- The first flexible, rolled film for still photographs was introduced only about 4 years before the first motion picture was made.
- The first Harley Davidson motorcycle was built in 1903, and used a tomato can for a carburetor.
- The first manned spacecraft to be launched was the Soviet’s Vostok 1, which left Earth in 1961
- The first parking meter was installed in Oklahoma City, Oklahoma, in 1935.
- “MIDI” stands for Musical Instrument Digital Interface. It is a standard means of sending digitally encoded information about music between electronic devices, often between synthesizers and computers
- Time magazine named the computer its “Man of the Year” in 1982
- A 1999 survey of 25,500 standard English-language dictionary words found that 93 percent of them have been registered as dot-coms.
- A 2001 study conducted by PC Data and Information Resources Inc. showed that greeting cards, soup, breakfast cereal, and Imodium were among the most popular package goods bought online
- A chest X-ray is comprised of 90,000 to 130,000 electron volts
- A chip of silicon a quarter-inch square has the capacity of the original 1949 ENIAC computer, which occupied a full city block
- A computer on a chip that today costs $10 is equal in performance to systems costing $100,000 three decades agoA floppy disk drive on a home computer usually doesn’t need to be cleaned more than twice a year. If used too often, cleaning disks can scratch recording heads and throw the disk drive out of adjustment
- A NUKE InterNETWORK poll found that 52 percent of Internet users have cut back on watching TV in order to spend more time online; 12 percent have cut back on seeing friends.
- A telegram was sent to Eleanor Roosevelt from the 1939 World’s Fair in New York using only the current electric eels
- Actress Sandra Bullock remarked in an interview, “Fame means when your computer modem is broken, the repair guy comes out to your house a little faster.”
- Although home access to the Internet has grown, the percentage of those users who are “active” has been flat at 60 percent. Web companies are concerned that they are missing the mark in providing compelling content.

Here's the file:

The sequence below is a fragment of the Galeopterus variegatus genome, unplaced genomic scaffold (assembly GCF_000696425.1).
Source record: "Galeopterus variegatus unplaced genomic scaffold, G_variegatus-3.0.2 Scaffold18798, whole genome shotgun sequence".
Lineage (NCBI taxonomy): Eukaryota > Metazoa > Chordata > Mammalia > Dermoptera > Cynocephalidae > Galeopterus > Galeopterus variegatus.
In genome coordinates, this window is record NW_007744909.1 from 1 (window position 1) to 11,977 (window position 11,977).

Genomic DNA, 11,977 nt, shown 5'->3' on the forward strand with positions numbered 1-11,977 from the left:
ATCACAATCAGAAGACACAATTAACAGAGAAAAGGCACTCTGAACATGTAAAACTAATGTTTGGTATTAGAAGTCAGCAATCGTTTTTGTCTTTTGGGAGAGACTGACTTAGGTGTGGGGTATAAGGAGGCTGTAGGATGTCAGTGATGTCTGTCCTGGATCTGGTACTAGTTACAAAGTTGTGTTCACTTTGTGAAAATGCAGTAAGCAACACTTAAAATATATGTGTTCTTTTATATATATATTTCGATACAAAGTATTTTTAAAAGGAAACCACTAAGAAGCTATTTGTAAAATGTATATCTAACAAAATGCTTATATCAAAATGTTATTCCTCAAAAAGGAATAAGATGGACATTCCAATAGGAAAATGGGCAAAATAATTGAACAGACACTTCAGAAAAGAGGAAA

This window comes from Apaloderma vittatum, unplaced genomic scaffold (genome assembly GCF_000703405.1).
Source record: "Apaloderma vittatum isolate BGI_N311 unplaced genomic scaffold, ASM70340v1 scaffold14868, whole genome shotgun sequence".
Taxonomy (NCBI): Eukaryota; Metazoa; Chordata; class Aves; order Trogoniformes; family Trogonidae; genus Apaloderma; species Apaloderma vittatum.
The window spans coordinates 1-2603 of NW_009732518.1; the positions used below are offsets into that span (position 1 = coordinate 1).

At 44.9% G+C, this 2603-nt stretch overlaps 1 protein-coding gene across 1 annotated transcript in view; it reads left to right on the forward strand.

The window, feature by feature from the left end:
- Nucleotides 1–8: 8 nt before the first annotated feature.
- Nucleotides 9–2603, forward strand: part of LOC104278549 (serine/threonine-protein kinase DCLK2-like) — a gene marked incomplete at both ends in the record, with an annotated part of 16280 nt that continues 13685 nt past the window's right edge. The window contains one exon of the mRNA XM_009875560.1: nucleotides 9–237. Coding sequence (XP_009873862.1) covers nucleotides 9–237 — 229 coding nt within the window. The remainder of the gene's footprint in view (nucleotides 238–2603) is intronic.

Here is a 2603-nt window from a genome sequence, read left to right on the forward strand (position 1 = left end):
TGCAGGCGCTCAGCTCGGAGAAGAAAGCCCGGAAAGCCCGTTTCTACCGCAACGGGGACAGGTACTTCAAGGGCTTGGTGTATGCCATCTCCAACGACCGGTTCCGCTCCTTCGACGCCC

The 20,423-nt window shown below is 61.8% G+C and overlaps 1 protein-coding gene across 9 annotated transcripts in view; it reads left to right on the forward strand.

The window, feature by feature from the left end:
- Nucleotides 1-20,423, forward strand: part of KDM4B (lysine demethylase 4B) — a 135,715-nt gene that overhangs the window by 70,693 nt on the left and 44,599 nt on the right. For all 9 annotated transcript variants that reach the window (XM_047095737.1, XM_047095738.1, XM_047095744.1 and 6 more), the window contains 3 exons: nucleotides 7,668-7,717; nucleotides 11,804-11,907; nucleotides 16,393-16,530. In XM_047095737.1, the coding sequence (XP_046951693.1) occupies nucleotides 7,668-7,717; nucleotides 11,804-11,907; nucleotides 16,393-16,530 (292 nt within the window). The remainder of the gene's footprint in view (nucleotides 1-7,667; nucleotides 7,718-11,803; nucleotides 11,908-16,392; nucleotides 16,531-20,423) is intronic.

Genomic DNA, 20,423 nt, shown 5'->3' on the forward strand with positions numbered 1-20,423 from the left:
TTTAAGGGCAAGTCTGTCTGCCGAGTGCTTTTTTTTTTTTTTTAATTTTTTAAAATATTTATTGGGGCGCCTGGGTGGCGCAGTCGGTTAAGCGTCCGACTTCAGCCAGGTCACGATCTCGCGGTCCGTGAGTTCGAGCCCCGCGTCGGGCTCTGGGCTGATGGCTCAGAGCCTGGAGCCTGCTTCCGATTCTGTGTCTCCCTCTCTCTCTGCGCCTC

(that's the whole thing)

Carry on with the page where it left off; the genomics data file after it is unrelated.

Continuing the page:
- In Echallens, Switzerland in 1998, a 105-year-old retired Swiss teacher was ordered to attend elementary school, thanks to a computer that cut a century off his age. The mix-up happened because a list of local residents had only the last two digits of his birth date. So the man, along with sixty-five 5-year-olds in the town, received a letter ordering him to start school. The matter was taken care of, and the computer system was changed
- Bill Gates formed a company to sell a computerized traffic counting system to cities, which made $20,000 its first year. Business dropped sharply when customers learned Gates was only 14 years old.
- Bromine, extracted from seawater, helps develop photographs.
- Computer monitors need to stay cool. Unfortunately, they make handy resting places for various items. But if papers, manuals, and other miscellany are piled on top of the monitor, the cooling vents are blocked. Internal heat shortens the life of monitors.
- In web site addresses on the Internet, “http” stands for “hypertext transfer protocol.”
- Computer viruses are bits of software code that either overwrite or attach themselves to programs and replicate themselves. While some are merely annoying, taking up valuable disk space, others can wipe out an entire hard drive. If the Michelangelo virus is on your computer, it activates on March 6, the artist’s birthday. Viruses were first discovered in the late 1980s, and since that time, IBM’s Thomas J. Watson Research Center has collected more than 10,000. It is estimated that six to nine new viruses are found daily. About 1,200 computer viruses are in circulation.
- Don’t use the on/off switch on your personal computer any more than necessary. There’s a surge of electricity every time the switch is turned on. For fragile computer chips, it’s much like starting the day by jumping into an icy pool. To prolong the life of your home computer, turn it on when you arrive home from work and turn it off again when you go to bed at night.
- The first video game was Pong, introduced in 1972 by Noel Bushnell, who then created Atari.